Note: The opening images in this series aren’t of real games by the way. They’re just photoshopped pictures I’ve obtained through various websites. But they kind of emphasize that these games I’m featuring aren’t meant for families for various reasons.
You notice that a lot of the board games I feature in this series don’t actually feature a board. That’s because board games in this series usually refers to “not video” in the broadest sense. Now it’s not uncommon for a popular movie, book, TV show, or franchise to have their very own tie-in board game. A lot of these aren’t really good but I couldn’t include many of them since their family unfriendliness tends to pale in comparison to a lot of the games I have and will feature in this series. Of course, I had to include the two board games from The Hunger Games since they tend to glamorize on elements that the original trilogy condemns such as forcing kids to compete in a fight to the death on national television before degrading them further. But guess what the movies and the board games capitalize on? You guessed it, the violence, which is kind of a shame. Still, enough with my talking right now. So for your reading and family unfriendly pleasure, here is another installment of my series on family unfriendly board games.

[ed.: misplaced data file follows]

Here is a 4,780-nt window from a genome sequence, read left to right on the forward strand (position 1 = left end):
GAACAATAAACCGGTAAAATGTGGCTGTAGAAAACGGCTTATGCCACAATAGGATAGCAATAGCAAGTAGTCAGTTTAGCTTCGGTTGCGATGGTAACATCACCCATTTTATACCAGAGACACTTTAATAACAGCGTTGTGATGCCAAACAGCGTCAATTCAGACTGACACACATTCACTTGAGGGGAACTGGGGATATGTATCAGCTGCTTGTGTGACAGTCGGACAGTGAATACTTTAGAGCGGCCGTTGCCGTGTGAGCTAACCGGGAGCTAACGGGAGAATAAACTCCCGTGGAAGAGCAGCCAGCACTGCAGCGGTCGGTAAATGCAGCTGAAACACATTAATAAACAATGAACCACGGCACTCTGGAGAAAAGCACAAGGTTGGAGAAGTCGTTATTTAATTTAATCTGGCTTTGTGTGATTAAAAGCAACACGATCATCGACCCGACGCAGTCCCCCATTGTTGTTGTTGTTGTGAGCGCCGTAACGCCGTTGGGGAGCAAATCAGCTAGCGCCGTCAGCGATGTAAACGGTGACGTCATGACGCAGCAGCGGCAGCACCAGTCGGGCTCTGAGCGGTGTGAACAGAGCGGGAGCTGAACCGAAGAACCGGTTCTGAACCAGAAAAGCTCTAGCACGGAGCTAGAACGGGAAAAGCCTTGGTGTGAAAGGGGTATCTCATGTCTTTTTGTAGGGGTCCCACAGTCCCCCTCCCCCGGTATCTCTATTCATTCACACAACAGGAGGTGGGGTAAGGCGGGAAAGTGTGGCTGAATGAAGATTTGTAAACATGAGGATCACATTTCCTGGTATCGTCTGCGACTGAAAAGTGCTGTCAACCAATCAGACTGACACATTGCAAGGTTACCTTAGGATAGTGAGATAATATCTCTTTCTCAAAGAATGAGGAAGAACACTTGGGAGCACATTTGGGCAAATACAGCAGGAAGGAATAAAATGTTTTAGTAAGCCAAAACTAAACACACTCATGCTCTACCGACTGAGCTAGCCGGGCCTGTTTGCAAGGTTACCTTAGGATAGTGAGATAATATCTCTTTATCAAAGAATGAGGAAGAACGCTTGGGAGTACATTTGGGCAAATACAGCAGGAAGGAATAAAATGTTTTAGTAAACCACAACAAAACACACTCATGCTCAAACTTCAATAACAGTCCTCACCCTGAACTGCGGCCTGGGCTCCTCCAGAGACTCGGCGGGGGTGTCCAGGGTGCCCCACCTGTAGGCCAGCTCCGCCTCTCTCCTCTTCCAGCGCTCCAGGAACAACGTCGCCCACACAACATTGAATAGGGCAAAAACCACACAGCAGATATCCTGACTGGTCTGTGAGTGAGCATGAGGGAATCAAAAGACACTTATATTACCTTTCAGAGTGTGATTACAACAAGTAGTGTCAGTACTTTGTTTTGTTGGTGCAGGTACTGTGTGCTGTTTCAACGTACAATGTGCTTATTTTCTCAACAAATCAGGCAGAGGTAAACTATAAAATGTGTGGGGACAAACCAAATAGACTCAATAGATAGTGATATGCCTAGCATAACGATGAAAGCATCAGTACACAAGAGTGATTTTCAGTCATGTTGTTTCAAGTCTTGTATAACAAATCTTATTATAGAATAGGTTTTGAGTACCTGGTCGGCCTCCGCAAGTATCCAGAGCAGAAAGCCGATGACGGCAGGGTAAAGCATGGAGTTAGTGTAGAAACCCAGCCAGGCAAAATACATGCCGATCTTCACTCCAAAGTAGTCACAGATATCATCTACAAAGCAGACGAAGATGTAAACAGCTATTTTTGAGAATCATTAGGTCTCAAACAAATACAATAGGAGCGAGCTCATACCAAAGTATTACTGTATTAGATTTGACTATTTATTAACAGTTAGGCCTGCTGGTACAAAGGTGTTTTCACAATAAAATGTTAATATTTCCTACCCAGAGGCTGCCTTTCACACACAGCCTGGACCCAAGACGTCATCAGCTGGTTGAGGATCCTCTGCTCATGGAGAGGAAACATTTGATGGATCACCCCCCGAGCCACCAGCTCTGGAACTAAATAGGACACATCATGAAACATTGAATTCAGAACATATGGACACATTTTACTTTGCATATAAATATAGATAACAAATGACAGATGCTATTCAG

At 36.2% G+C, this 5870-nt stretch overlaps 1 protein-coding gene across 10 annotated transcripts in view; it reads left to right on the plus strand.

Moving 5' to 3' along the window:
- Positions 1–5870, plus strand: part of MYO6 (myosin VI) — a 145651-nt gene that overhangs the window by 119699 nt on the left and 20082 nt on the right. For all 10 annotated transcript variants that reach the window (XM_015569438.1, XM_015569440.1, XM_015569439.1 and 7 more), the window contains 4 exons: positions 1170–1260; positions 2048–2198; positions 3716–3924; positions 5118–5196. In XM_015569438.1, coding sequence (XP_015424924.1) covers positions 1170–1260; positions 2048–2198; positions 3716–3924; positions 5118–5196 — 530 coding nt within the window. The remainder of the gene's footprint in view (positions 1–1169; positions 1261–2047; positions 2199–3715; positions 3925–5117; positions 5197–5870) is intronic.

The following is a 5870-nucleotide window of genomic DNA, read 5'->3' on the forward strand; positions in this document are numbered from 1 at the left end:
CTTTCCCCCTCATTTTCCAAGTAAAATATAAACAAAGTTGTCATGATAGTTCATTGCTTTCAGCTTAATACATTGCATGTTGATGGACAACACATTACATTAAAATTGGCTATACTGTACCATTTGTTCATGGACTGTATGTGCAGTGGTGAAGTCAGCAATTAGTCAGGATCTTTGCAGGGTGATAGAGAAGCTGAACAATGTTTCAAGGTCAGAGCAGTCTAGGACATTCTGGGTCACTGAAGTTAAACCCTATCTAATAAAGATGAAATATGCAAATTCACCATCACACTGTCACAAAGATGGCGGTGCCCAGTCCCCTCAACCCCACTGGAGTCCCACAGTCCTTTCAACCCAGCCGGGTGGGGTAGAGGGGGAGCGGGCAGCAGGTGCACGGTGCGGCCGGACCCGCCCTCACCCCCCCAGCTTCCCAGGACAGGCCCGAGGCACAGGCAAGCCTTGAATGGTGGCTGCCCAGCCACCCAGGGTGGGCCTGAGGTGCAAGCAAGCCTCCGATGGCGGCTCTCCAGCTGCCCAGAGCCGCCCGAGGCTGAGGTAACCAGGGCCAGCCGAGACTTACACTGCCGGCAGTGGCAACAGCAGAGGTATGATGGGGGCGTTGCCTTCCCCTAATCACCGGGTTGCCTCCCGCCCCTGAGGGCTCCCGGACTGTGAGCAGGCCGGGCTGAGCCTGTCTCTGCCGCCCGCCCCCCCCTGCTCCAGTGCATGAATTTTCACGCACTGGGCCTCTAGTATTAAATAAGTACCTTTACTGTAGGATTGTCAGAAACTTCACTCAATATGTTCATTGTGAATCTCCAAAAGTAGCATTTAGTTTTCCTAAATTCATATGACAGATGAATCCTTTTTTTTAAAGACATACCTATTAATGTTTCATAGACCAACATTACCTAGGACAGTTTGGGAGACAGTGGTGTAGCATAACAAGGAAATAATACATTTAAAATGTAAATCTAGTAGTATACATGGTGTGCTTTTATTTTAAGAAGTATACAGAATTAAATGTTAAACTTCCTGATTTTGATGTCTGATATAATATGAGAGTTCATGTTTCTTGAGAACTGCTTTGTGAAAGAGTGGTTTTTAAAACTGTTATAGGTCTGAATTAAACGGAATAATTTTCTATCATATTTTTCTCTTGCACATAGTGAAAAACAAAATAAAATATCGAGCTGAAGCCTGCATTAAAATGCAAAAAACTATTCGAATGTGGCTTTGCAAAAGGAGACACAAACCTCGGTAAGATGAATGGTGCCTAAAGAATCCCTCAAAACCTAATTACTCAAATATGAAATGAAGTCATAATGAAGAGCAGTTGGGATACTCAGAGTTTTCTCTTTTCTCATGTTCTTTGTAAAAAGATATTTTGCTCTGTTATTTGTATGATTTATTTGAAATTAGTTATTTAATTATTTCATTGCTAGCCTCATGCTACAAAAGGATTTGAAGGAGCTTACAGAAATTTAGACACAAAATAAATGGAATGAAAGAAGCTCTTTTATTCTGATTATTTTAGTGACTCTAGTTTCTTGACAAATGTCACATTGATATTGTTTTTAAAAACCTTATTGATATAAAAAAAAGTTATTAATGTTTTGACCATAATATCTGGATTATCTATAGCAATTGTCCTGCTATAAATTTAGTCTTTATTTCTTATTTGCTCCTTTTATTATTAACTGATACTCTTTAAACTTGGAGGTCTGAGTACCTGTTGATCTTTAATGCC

31. Nuclear War
Category: Card, Political, Modern Warfare, Negotiation
Contents: Deck of cards
Object: Each player represents a major world power and attempts to gain global domination (or annihilation) through the strategic use of propaganda or nuclear weapons.
Why they thought it was a good idea: Well, it was released in 1965 which is 3 years after the Cuban Missile Crisis and the Cold War.
Why it’s not: Seriously, this game makes light of the ideas of nuclear annihilation which isn’t supposed to be fun. In fact, it’s quite scary even in the 21st century.
Available?: Let’s hope it’s not still in print. But it did go through a few editions.
32. The Game of Happiness
Category: Roll/Spin, Set Collection